A Randomized Clinical Trial of Fecal Microbiota Transplant for Alcohol Use Disorder.
BACKGROUND AND AIMS: Alcohol use disorder (AUD) is associated with microbial alterations that worsen with cirrhosis. Fecal microbiota transplant (FMT) could be a promising approach.
APPROACH AND RESULTS: In this phase 1, double-blind, randomized clinical trial, patients with AUD-related cirrhosis with problem drinking (AUDIT-10 > 8) were randomized 1:1 into receiving one placebo or FMT enema from a donor enriched in Lachnospiraceae and Ruminococcaceae. Six-month safety was the primary outcome. Alcohol craving questionnaire, alcohol consumption (urinary ethylglucuronide/creatinine), quality of life, cognition, serum IL-6 and lipopolysaccharide-binding protein, plasma/stool short-chain fatty acids (SCFAs), and stool microbiota were tested at baseline and day 15. A 6-month follow-up with serious adverse event (SAE) analysis was performed. Twenty patients with AUD-related cirrhosis (65 ± 6.4 years, all men, Model for End-Stage Liver Disease 8.9 ± 2.7) with similar demographics, cirrhosis, and AUD severity were included. Craving reduced significantly in 90% of FMT versus 30% in placebo at day 15 (P = 0.02) with lower urinary ethylglucuronide/creatinine (P = 0.03) and improved cognition and psychosocial quality of life. There was reduction in serum IL-6 and lipopolysaccharide-binding protein and increased butyrate/isobutyrate compared with baseline in FMT but not placebo. Microbial diversity increased with higher Ruminococcaceae and other SCFAs, producing taxa following FMT but not placebo, which were linked with SCFA levels. At 6 months, patients with any SAEs (8 vs. 2, P = 0.02), AUD-related SAEs (7 vs. 1, P = 0.02), and SAEs/patient (median [interquartile range], 1.5 [1.25] vs. 0 [0.25] in FMT, P = 0.02) were higher in placebo versus FMT.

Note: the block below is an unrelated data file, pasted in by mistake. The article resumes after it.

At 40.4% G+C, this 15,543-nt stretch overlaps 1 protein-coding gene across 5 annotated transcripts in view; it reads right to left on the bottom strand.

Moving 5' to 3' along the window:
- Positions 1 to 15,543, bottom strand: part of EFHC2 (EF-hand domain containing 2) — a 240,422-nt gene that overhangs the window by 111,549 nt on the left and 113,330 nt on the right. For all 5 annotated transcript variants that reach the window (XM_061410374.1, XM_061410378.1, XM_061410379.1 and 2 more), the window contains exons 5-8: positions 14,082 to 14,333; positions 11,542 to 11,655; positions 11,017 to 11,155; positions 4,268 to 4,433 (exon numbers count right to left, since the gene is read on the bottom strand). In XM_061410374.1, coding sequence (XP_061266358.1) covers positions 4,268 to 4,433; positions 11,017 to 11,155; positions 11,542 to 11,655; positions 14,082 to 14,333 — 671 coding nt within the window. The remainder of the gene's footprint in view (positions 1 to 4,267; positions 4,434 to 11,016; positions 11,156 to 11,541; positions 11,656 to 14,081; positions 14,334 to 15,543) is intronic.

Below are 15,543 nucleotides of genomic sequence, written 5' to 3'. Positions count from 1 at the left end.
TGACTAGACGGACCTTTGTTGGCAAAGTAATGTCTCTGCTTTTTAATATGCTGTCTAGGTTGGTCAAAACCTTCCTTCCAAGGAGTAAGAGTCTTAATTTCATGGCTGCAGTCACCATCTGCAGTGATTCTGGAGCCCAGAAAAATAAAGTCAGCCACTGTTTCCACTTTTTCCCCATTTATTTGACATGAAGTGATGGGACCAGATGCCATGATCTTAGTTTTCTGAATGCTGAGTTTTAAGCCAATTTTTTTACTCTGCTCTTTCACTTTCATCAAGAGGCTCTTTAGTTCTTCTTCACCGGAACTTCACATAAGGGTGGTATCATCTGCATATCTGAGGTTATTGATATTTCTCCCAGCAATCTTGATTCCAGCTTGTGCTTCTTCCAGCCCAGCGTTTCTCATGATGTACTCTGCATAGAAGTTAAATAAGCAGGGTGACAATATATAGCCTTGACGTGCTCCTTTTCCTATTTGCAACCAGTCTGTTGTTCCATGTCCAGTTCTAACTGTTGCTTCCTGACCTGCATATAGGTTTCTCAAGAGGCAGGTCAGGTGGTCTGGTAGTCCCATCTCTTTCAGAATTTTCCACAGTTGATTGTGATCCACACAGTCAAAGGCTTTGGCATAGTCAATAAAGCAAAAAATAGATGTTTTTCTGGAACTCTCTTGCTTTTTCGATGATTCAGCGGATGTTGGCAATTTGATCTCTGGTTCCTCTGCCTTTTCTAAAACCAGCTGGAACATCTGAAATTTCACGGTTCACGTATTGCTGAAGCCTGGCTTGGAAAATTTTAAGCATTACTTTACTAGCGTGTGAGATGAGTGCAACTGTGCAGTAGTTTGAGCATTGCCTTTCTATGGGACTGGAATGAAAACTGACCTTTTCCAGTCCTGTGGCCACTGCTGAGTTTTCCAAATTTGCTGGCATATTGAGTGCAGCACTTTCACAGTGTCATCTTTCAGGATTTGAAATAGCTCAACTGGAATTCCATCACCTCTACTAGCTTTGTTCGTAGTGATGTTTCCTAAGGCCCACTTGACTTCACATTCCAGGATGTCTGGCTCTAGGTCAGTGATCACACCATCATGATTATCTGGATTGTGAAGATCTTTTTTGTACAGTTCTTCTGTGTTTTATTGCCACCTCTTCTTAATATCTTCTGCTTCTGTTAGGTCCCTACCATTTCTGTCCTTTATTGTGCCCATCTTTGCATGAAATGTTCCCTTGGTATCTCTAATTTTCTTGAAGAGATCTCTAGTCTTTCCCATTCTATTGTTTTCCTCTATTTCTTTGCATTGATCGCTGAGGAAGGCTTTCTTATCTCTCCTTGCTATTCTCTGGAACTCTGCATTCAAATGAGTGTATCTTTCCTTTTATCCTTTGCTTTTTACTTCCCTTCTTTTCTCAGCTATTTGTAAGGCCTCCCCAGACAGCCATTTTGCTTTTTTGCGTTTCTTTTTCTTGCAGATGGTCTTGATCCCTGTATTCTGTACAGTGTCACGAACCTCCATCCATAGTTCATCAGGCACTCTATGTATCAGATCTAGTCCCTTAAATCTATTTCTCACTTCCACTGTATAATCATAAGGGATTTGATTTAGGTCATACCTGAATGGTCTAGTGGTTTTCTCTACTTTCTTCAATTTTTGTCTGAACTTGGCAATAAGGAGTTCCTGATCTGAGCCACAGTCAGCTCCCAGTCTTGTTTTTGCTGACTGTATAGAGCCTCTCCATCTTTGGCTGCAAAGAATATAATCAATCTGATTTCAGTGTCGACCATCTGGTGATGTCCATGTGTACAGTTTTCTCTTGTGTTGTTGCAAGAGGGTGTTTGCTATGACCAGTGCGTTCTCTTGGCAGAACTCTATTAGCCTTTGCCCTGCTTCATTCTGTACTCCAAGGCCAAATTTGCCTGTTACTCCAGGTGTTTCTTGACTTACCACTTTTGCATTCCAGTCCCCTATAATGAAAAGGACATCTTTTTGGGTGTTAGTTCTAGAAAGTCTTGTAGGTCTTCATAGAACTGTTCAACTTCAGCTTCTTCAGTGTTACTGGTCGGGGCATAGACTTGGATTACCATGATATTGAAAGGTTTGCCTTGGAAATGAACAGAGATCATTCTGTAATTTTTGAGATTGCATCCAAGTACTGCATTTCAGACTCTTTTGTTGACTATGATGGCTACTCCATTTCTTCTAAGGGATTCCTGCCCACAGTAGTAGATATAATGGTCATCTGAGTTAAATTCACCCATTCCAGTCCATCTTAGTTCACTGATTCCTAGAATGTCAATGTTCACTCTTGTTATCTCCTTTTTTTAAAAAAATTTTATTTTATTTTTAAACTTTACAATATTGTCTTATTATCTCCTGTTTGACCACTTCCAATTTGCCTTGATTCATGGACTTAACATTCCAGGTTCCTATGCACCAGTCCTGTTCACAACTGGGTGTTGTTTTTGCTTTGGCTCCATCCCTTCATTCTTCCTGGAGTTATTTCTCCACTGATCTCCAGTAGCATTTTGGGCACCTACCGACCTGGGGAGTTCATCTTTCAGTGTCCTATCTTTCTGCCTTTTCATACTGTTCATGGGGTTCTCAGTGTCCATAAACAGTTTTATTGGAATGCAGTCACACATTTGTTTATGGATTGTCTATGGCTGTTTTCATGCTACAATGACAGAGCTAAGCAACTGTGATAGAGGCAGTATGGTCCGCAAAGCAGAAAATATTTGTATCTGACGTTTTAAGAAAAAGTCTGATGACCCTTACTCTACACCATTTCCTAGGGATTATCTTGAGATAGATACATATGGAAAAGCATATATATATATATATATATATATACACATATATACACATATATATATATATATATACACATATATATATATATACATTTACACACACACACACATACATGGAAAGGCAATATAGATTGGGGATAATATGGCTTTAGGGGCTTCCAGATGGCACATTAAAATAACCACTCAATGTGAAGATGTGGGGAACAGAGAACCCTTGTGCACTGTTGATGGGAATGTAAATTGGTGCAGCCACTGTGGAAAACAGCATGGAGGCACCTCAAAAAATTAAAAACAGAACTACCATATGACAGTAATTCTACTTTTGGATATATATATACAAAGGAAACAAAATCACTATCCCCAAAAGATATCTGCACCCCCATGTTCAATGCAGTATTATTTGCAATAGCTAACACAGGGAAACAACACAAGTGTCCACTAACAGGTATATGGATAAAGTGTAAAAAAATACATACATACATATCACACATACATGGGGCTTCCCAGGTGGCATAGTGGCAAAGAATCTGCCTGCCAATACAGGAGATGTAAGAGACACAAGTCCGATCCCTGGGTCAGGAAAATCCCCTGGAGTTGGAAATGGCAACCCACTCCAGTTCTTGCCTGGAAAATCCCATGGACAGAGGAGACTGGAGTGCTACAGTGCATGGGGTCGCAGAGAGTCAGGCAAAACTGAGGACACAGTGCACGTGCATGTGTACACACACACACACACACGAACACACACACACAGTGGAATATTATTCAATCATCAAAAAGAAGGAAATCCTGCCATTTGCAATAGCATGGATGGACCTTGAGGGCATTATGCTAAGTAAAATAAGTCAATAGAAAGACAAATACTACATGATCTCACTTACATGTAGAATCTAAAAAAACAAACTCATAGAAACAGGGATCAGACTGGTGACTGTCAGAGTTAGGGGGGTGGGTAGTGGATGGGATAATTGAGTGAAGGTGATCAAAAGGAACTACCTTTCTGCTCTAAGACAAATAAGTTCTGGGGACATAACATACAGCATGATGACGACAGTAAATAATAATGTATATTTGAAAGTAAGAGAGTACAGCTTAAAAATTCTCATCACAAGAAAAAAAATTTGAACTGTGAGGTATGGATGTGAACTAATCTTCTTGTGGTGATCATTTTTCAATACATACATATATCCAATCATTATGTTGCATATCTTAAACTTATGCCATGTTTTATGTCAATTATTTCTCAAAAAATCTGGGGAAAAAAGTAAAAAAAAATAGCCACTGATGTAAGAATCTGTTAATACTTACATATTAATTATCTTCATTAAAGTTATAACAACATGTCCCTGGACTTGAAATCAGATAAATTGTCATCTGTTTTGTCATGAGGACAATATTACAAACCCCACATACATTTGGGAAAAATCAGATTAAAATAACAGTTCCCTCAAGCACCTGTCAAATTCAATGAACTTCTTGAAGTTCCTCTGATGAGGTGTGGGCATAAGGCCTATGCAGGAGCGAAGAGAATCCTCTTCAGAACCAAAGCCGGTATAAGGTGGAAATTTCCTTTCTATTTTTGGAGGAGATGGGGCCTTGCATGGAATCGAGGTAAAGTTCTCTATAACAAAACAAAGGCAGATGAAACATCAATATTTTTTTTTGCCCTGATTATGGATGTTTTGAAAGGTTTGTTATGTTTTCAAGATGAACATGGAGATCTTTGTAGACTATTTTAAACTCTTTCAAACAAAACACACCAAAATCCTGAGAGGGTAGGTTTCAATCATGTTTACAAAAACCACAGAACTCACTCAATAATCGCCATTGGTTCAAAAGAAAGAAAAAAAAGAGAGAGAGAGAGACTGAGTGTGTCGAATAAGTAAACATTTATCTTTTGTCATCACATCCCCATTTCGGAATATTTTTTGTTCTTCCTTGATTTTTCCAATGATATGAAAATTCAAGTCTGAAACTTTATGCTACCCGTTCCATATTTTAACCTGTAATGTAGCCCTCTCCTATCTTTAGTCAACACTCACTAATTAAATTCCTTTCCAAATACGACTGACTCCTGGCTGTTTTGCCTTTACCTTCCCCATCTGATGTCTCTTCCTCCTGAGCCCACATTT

CONCLUSIONS: This phase 1 trial shows that FMT is safe and associated with short-term reduction in alcohol craving and consumption with favorable microbial changes versus placebo in patients with alcohol-associated cirrhosis with alcohol misuse. There was also a reduction in AUD-related events over 6 months in patients assigned to FMT.
Published In/Presented At
Bajaj, J. S., Gavis, E. A., Fagan, A., Wade, J. B., Thacker, L. R., Fuchs, M., Patel, S., Davis, B., Meador, J., Puri, P., Sikaroodi, M., & Gillevet, P. M. (2021). A Randomized Clinical Trial of Fecal Microbiota Transplant for Alcohol Use Disorder. Hepatology (Baltimore, Md.), 73(5), 1688–1700. https://doi.org/10.1002/hep.31496
Medicine and Health Sciences
Department of Medicine